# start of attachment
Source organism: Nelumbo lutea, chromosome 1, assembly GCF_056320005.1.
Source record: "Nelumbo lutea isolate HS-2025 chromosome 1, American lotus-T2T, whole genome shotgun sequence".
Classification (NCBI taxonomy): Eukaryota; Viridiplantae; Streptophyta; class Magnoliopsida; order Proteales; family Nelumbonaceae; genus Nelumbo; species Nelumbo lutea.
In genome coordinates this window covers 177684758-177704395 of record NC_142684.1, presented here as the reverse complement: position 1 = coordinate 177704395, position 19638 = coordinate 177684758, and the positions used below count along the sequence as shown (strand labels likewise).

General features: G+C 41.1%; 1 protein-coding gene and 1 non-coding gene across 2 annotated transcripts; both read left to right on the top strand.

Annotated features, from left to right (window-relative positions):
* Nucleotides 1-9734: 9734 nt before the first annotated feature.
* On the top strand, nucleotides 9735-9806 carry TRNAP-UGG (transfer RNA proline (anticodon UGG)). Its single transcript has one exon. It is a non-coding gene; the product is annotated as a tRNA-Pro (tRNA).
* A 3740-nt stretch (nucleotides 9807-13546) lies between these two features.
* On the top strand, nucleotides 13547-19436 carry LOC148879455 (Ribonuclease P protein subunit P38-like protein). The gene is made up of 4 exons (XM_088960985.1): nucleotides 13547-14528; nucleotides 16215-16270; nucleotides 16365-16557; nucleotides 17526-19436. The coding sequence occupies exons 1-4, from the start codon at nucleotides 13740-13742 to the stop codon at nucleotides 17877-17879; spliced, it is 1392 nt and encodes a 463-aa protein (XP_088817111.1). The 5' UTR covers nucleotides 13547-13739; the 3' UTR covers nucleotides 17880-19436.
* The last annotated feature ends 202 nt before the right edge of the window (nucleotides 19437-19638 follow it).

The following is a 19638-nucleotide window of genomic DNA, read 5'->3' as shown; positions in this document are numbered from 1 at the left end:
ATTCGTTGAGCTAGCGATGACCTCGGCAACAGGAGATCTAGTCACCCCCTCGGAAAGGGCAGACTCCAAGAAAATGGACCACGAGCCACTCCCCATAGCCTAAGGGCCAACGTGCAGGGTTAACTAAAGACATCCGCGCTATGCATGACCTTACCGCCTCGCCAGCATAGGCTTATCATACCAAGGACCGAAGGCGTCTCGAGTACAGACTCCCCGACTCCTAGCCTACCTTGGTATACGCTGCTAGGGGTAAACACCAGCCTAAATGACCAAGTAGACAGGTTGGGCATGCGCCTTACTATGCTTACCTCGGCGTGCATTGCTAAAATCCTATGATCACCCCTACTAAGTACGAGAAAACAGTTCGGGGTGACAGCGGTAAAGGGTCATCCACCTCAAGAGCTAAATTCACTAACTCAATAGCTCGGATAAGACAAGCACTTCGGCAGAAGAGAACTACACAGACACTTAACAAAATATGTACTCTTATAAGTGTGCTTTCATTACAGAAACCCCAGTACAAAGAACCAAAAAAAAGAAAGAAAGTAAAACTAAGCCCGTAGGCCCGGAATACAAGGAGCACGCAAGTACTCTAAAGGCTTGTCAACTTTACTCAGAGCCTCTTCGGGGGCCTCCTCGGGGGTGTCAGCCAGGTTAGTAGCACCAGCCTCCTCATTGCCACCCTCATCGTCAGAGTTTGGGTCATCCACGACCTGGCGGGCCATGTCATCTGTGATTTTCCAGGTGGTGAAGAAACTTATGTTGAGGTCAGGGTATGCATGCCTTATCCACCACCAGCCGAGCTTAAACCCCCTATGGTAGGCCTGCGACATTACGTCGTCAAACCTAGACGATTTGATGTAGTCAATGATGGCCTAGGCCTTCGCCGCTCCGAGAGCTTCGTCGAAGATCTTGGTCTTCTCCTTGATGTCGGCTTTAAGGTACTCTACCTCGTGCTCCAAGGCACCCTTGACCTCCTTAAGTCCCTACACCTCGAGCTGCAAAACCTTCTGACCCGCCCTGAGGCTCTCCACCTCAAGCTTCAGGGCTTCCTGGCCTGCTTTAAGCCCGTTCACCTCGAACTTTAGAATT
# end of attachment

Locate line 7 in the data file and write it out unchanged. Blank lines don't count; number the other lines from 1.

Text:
* Nucleotides 1-9734: 9734 nt before the first annotated feature.